Executive director, Castalia
Most discussion about the possibility of further tax cuts is focused on macroeconomic questions: is the revenue strong enough, and are the surpluses sufficient to make a tax cut prudent?
The real issue is the quality of spending. This is very similar to the question that corporate boards have to grapple with when they decide whether to pay dividends to shareholders, or retain earnings for investment in the company. The rule is the same: if you cannot create enough value, return the cash.
So how does the Budget score on this test? At one level, Dr Cullen has been very good at preventing the worst excesses of a feeding frenzy. When revenue is strong, it is very hard to hold back political pork-barrel.
A good surplus in an election year is an impressive achievement. But there is little doubt that there are big chunks of the Budget which would fail the test of money being better spent by the Government than by the people themselves: ongoing investments in low-return business schemes, such as Kiwibank, dubious corporate welfare schemes delivered through NZ Trade and Enterprise, untargeted social assistance programmes providing welfare to the middle classes and on and on.
In other words, if the Government had followed the principle of giving back money it could not spend well, there would have been room for both more significant and timely tax reductions, a surplus, and possibly more spending on core services.
Michael Cullen has set a platform for personal tax: at least this year's levels. His promise to raise bracket thresholds in 2008 and every three years thereafter - but not cut rates - embeds the huge rise in tax over the past five years.
And the platform will likely rise.
Just four years ago (let alone six) average earnings were $35,800, far below the $38,000 33c threshold. Now they are $41,330. Already 11 per cent of taxpayers are in the 39c bracket, more than twice the 5 per cent Labour promised in 1999, and rising.
But Cullen has done something bold: he has set a principle of regularly linking thresholds to inflation that a future government would abandon at its peril. The political question is whether Cullen has taken enough sting out of widening grumbles about tax, even among Labour's core vote. Answer: maybe, depending on how much those people get from the Working for Families handout system.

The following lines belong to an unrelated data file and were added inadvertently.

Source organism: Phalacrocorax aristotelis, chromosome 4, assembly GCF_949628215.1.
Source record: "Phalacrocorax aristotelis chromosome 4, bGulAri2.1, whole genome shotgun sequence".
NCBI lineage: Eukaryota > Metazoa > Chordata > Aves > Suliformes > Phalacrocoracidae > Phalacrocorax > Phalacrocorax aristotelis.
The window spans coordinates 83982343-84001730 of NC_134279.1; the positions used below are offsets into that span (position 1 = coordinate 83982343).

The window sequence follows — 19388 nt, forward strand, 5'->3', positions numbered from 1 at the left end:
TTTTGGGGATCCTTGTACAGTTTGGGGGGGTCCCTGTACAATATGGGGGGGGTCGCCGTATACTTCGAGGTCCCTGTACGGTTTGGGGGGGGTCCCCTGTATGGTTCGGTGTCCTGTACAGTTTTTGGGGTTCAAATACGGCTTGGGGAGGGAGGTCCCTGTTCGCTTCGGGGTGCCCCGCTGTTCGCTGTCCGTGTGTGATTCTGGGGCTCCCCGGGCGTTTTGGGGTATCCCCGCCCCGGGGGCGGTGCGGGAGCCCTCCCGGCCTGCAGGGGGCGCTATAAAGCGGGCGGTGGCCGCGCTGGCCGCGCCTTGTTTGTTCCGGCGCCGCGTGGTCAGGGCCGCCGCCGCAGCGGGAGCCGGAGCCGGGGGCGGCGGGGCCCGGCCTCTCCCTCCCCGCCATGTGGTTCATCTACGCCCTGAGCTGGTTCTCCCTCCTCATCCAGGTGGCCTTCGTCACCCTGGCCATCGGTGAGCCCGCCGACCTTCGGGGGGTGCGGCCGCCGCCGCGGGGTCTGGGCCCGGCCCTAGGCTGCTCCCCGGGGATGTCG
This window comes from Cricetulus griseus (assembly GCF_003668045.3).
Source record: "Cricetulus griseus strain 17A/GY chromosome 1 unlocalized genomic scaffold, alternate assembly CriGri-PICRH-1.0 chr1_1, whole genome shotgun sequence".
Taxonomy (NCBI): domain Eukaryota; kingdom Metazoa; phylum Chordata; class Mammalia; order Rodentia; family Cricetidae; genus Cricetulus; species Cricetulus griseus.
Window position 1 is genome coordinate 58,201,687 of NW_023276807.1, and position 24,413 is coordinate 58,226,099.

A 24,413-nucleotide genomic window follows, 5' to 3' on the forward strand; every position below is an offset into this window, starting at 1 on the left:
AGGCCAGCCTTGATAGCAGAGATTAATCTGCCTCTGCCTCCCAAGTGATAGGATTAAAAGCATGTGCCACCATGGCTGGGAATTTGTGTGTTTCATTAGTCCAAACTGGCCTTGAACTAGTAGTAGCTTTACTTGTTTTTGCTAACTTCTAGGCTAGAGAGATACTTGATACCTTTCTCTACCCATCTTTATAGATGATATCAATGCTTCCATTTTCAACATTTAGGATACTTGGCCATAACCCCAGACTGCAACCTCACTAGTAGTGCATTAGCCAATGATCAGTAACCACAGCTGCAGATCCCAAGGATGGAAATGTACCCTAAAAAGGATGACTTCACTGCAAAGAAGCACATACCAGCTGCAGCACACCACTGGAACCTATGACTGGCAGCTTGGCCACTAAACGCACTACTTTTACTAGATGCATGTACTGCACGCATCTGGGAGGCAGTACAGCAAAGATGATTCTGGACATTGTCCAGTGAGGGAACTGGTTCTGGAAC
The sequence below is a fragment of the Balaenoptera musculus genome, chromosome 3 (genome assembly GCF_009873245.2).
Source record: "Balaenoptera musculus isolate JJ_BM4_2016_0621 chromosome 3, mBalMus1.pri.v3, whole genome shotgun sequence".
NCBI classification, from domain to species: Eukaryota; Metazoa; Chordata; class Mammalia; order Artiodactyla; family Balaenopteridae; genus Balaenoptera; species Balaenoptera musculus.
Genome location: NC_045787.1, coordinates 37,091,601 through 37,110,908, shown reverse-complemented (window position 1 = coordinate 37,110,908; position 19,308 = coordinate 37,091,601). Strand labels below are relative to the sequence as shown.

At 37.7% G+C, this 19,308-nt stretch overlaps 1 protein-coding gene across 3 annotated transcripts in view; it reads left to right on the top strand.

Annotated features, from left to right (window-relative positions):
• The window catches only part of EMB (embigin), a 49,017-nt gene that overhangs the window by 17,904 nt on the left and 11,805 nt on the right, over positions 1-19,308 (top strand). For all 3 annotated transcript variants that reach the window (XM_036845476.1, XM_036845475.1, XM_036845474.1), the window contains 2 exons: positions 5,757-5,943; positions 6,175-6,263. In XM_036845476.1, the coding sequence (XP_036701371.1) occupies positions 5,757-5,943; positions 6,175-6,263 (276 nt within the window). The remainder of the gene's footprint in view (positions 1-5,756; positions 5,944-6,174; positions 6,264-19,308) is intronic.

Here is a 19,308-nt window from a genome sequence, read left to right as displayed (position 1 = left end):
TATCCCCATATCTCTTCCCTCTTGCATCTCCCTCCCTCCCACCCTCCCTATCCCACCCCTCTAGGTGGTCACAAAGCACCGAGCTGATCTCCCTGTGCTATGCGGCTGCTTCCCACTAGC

John Key will go better - a lot. But to do that he must cut Government spending - a lot. Labour will play on that.
CTU economist and policy director
Take-home pay is higher if wages go up and taxes go down. Workers therefore will welcome the Budget announcement that tax thresholds will rise in 2008 and every three years after that. We would have preferred something based on exempting the first $5000 of income or targeted at the bottom two brackets but we can understand why the Government has taken a comprehensive approach.
But is the main issue our tax rates or our low wages?
The evidence suggests it is low wages. It is the fact that Australian pay rates are on average 25 per cent higher than in NZ that lures Kiwis across the Tasman. The union focus is on a fair share now of the significant lift in company profits over the last few years.
That is why union campaigns such as 5 per cent in '05 have struck a chord. Employers really do need to face up to this issue of low pay rather than expect tax cuts from the Government to boost take-home pay.
There are also big risks around tax cuts. We do not want to see tax cuts that result later on in cuts in important areas of government expenditure. Tax cuts usually favour the high paid. Last time there were tax cuts by National in the 1990s, 71 cents in every dollar of cuts went to those on above-average incomes.
There is a large surplus now, but how good will it be by the time we weather an economic slowdown and the full fiscal impact of the Working for Families kicks in?
Priorities for significant tax cuts have been to assist low-income families and productivity.
Some will say the tax changes are too little and too late. But this is the first time a Government has permanently addressed bracket creep. Tax cuts for low-income families are still to come.